Can I Receive Social Security Benefits for Dwarfism?

I remember the case well. My client assured all of us in the hearing room that if we searched for his “professional” name on YouTube, we would find numerous videos of his appearances in ECW, WWE, and other professional wrestling associations. I watched in amusement as the jobs expert attempted to classify his work in the national economy before she finally stumbled onto “Entertainer.”

This was not your typical disability case and I have been privileged to only represent this one professional wrestler. However, my client wasn’t some 6’4” 280 pound monster of a man. He was about 4’6” and had appeared in as a wrestler in matches all over the country for several years. Now, only in his lower 40’s, he was paying for those experiences. He was in daily pain from the after effects of fractures and arthritis.

I won that case.

Sadly, time has taught me his experience is not that unique for the men, women, and children who suffer from Achondroplasia, which causes upwards of 70% of cases of what lay people call “Dwarfism.” People with Achondroplasia have a genetic condition where the body does not turn cartilage into bone. Thus, bones are shortened and growth halted. Multiple problems can occur for such a person, especially as he/she ages: narrowing of the spine, compression of the neck, various curvatures of the spine. Because of the disease, the body may have trouble healing broken bones.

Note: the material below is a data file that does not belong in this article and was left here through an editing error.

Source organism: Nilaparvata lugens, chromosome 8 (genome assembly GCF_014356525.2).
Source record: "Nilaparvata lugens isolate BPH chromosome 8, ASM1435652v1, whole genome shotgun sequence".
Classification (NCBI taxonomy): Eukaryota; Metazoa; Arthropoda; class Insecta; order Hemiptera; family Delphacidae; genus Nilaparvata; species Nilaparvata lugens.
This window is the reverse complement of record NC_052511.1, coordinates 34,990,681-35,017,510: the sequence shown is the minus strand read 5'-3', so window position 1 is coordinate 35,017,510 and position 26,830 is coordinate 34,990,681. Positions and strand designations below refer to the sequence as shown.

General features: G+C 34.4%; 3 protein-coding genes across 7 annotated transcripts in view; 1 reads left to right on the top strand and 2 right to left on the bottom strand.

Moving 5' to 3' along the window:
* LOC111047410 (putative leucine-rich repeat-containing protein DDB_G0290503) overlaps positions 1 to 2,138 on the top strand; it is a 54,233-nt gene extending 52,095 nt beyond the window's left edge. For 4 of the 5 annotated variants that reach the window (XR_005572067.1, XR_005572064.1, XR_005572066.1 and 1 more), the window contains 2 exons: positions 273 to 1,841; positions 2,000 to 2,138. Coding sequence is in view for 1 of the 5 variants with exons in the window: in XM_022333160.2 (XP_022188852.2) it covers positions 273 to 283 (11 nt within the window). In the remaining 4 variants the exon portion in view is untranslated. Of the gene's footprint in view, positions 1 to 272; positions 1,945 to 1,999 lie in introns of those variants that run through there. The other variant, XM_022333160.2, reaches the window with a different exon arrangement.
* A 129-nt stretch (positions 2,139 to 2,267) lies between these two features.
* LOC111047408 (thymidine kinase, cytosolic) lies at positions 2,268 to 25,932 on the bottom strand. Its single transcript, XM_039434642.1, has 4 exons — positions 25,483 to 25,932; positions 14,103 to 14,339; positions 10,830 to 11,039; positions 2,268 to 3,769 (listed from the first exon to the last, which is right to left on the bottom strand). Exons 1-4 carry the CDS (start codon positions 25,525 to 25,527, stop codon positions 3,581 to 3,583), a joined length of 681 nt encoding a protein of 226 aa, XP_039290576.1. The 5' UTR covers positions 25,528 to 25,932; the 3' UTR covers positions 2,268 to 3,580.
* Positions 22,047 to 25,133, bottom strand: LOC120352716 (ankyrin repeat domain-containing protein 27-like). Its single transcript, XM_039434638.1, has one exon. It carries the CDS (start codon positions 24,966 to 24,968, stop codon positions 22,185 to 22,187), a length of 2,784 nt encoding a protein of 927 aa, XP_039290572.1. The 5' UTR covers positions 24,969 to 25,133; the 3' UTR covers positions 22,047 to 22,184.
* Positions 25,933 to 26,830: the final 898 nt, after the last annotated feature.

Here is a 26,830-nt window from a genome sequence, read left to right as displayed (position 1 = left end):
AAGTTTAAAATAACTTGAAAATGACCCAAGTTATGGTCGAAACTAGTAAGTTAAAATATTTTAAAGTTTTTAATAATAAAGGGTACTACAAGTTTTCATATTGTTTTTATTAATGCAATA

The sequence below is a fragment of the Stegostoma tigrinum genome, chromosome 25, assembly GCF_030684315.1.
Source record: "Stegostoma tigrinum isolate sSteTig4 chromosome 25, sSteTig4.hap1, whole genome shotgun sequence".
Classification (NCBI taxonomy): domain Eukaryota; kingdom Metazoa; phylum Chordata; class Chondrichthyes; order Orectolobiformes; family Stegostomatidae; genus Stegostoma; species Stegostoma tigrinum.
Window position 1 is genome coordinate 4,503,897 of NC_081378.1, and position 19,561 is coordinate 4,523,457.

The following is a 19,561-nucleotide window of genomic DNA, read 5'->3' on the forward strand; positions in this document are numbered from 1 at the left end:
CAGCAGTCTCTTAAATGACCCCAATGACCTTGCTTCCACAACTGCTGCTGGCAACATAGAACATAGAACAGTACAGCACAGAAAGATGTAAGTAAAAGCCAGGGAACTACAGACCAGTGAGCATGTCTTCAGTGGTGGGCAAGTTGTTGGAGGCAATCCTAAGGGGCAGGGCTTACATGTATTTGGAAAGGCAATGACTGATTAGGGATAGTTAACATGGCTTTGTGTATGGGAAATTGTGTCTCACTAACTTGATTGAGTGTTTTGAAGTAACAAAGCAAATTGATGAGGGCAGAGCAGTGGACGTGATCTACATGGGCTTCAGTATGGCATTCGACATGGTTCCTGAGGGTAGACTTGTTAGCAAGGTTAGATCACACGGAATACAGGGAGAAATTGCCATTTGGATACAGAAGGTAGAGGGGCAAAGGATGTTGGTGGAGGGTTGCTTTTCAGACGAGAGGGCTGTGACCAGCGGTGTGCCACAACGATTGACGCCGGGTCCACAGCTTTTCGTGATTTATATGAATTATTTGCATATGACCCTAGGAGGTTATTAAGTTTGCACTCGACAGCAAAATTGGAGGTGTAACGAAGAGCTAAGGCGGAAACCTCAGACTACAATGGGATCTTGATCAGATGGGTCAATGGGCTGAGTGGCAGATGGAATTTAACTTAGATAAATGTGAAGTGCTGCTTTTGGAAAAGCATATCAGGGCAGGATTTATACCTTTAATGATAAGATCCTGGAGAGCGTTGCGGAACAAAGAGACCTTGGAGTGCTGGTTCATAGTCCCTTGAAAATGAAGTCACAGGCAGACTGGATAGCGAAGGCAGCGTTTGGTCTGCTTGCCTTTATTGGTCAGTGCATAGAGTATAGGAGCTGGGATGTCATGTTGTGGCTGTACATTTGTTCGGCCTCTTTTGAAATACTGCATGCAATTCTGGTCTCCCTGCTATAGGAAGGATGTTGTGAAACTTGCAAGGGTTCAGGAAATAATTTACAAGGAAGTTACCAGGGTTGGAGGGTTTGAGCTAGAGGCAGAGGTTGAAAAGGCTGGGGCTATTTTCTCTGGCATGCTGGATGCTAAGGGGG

Social Security has no dedicated listing for Achondroplasia, but people suffering from the side effects of it can be disabled by pain and lack of functioning in the joints. Additionally, for children with growth problems, SSA does have rules which apply to a “failure to grow.”

If you need an accomplished team of attorneys and a dedicated staff to help your claim for benefits for Achondroplasia, give us a call at Keller & Keller. As you can tell, we are familiar with these cases.

You don’t even have to be a You Tube star to call.

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